Starting Tuesday, August 23, and ending on Thursday, October 16, Salt River Pima-Maricopa Indian Community youth ages 12 to 14 participated in the Native It’s Your Game Project (NIYG), an evidence-based multimedia computer program designed to teach youth about sexual health and prevention of sexually transmitted diseases (STDs), human immunodeficiency virus (HIV) and teen pregnancy.
The NIYG Adaptation Project is a multi-site research project that is being carried out in partnership with the Alaska Native Tribal Health Consortium, Inter Tribal Council of Arizona (ITCA), Indian Health Service and the University of Texas Prevention Research Center. The adapted curriculum is currently being evaluated across the three tribal regions. Funding for the project is being provided by the Centers for Disease Control and Prevention.
According to Teresa Masayesva, social program supervisor, “NIYG was brought to our Reproductive Health Committee here in the Community by the Inter Tribal Council of Arizona, Inc. The whole purpose of our Reproductive Health Committee is to educate youth and families to prevent teen pregnancy, HIV and STDs. NIYG fits [that] goal, so the Salt River Recreation Department took on this initiative and trained staff to become site coordinators in order to carry this [project] through.”
Participants were first introduced to NIYG at a kick-off celebration held at the Salt River Community Building on Thursday, September 18. During the kick-off, parents and their children were able to ask questions and receive more information about what NIYG has to offer. Eighteen teens were given parental consent to participate in this four-week program.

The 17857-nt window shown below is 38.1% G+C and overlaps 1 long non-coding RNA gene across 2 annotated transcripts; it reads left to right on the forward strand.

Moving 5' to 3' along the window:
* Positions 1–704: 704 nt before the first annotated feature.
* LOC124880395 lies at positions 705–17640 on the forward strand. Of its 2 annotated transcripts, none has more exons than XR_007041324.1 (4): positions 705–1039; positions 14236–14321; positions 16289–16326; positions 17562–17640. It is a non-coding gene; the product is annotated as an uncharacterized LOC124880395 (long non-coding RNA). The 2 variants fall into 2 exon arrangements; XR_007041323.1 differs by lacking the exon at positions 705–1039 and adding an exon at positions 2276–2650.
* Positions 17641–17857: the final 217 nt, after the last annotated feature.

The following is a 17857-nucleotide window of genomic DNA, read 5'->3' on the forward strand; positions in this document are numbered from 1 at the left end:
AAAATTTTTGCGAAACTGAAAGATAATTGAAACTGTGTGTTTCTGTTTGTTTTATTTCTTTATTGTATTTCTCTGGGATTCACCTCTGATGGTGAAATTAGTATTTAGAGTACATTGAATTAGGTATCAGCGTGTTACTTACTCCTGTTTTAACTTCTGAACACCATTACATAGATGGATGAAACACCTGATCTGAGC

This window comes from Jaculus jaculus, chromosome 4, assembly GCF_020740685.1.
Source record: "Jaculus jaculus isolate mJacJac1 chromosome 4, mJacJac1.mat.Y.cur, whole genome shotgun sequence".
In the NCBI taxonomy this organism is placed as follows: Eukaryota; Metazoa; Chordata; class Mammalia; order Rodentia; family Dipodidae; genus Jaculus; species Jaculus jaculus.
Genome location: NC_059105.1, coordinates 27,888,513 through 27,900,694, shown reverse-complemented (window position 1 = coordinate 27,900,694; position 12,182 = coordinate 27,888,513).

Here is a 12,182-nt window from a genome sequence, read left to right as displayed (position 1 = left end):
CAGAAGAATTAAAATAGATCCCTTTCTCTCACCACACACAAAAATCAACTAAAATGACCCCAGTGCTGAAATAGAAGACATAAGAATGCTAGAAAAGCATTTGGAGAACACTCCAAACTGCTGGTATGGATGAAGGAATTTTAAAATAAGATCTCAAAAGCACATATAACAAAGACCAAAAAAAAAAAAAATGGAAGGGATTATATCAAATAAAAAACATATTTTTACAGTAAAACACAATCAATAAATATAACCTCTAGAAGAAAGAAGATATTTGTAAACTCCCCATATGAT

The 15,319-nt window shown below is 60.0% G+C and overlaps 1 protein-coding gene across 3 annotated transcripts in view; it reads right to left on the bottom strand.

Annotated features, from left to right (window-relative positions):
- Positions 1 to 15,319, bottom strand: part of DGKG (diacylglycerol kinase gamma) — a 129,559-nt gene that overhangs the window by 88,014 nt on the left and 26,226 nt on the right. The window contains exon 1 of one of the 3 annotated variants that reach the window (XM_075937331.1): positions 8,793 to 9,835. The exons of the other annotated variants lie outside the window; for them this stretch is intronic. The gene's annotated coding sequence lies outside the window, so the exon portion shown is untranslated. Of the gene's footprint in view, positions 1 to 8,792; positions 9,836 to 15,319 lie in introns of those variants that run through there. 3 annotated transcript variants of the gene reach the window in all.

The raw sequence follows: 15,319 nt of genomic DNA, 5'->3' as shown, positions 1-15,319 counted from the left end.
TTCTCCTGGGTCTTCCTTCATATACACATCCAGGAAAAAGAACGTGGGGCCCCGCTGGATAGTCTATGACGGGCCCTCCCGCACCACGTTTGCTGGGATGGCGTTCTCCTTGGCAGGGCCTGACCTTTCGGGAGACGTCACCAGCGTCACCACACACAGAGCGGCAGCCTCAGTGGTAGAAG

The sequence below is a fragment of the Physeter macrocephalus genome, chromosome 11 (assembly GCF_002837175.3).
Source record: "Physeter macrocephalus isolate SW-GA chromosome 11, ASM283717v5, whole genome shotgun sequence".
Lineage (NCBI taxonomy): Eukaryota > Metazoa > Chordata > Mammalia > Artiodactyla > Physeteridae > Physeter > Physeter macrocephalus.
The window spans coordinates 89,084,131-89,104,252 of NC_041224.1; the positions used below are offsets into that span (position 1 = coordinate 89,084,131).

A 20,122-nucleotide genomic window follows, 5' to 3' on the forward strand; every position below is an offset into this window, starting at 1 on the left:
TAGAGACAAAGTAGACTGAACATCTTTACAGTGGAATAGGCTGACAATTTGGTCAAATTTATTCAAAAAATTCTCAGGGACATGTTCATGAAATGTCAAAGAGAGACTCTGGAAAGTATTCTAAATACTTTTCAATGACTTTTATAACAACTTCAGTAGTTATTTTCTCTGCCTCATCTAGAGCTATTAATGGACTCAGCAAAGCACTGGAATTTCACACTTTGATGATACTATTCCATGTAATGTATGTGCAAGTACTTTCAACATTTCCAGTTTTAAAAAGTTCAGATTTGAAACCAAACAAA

When asked about parental feedback at the kick-off event, Masayesva said, “We had a lot of feedback over the phone, where parents wanted to sign up their children. Once they heard [that the program covered] early pregnancy, STDs and HIV prevention, a lot of the parents said, ‘My kid needs this.’ We had some parents who insisted that their child needed the education, which is good to know,” said Masayesva.
This four-week program teaches participants about abstinence and how to prevent pregnancy and STDs. Out of the 18 who signed up, 12 were present on Tuesday, September 30 to engage in two 50-minute lessons while enjoying pizza and gaining educational information that could be beneficial for them and for the Community as a whole.
“In order for NIYG to target the Native American population, they coordinated a [special] curriculum. The characters are Native, their accents are Native and they’re brown-skinned,” said Masayesva about the computer lessons. “In one of the scenes, an elder man talks about what it means to become a provider to a family and the responsibilities that come along with it. It also incorporates culture, and there’s a lot of good information provided.” This curriculum will help the Native participants to connect and feel a little more at ease with the Native characters.
Youth who complete this four-week program will receive a night out at the Arizona State Fair on behalf of the Salt River Recreation Department. They will also receive a certificate of completion and leave knowing how they can prevent teen pregnancy, HIV and STDs.
“I don’t think this gets discussed enough, because that’s the core of a family, when you understand what a healthy relationship is, what that means and what that feels like. I don’t think we go over it enough. It’s brushed over. I think we need to discuss it a lot more as young girls and young men. [These classes] can be a part of preventing pregnancy, STDs and HIV,” said Masayesva.
Those who have participated in this program will receive a follow-up call within one year after completion. The ITCA will ask participants how helpful this program has been, and in return participants will receive a gift card.
For more information about the NIYG project and upcoming classes, contact Social Program Supervisor Teresa Masayesva at (480) 362-6360.